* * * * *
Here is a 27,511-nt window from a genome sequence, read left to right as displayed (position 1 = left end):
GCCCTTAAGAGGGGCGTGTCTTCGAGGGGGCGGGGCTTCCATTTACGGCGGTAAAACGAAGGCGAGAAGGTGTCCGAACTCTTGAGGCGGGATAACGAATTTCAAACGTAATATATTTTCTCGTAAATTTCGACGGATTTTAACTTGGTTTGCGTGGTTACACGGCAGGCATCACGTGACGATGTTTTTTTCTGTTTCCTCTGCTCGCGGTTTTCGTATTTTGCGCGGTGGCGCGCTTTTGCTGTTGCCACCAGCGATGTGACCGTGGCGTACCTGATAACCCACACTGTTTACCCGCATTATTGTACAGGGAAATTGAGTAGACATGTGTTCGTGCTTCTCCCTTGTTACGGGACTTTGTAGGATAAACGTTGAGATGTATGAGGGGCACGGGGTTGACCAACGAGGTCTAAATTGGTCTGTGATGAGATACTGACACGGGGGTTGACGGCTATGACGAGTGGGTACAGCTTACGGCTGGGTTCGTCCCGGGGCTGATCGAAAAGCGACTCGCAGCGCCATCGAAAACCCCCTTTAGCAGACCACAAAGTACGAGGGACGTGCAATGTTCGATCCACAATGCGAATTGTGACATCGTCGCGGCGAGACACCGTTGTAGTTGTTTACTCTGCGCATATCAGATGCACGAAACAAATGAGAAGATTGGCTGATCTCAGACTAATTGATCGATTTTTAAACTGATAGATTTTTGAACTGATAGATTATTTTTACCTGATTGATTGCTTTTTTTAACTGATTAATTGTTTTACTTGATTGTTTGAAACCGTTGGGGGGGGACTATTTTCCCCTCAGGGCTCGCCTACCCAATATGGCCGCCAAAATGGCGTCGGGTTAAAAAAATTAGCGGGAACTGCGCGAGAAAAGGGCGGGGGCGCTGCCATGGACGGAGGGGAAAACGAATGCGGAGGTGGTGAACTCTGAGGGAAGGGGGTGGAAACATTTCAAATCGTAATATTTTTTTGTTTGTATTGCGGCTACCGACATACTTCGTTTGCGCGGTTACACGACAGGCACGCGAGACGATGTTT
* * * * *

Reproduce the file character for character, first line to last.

Here is a 27,511-nt window from a genome sequence, read left to right as displayed (position 1 = left end):
GCCCTTAAGAGGGGCGTGTCTTCGAGGGGGCGGGGCTTCCATTTACGGCGGTAAAACGAAGGCGAGAAGGTGTCCGAACTCTTGAGGCGGGATAACGAATTTCAAACGTAATATATTTTCTCGTAAATTTCGACGGATTTTAACTTGGTTTGCGTGGTTACACGGCAGGCATCACGTGACGATGTTTTTTTCTGTTTCCTCTGCTCGCGGTTTTCGTATTTTGCGCGGTGGCGCGCTTTTGCTGTTGCCACCAGCGATGTGACCGTGGCGTACCTGATAACCCACACTGTTTACCCGCATTATTGTACAGGGAAATTGAGTAGACATGTGTTCGTGCTTCTCCCTTGTTACGGGACTTTGTAGGATAAACGTTGAGATGTATGAGGGGCACGGGGTTGACCAACGAGGTCTAAATTGGTCTGTGATGAGATACTGACACGGGGGTTGACGGCTATGACGAGTGGGTACAGCTTACGGCTGGGTTCGTCCCGGGGCTGATCGAAAAGCGACTCGCAGCGCCATCGAAAACCCCCTTTAGCAGACCACAAAGTACGAGGGACGTGCAATGTTCGATCCACAATGCGAATTGTGACATCGTCGCGGCGAGACACCGTTGTAGTTGTTTACTCTGCGCATATCAGATGCACGAAACAAATGAGAAGATTGGCTGATCTCAGACTAATTGATCGATTTTTAAACTGATAGATTTTTGAACTGATAGATTATTTTTACCTGATTGATTGCTTTTTTTAACTGATTAATTGTTTTACTTGATTGTTTGAAACCGTTGGGGGGGGACTATTTTCCCCTCAGGGCTCGCCTACCCAATATGGCCGCCAAAATGGCGTCGGGTTAAAAAAATTAGCGGGAACTGCGCGAGAAAAGGGCGGGGGCGCTGCCATGGACGGAGGGGAAAACGAATGCGGAGGTGGTGAACTCTGAGGGAAGGGGGTGGAAACATTTCAAATCGTAATATTTTTTTGTTTGTATTGCGGCTACCGACATACTTCGTTTGCGCGGTTACACGACAGGCACGCGAGACGATGTTT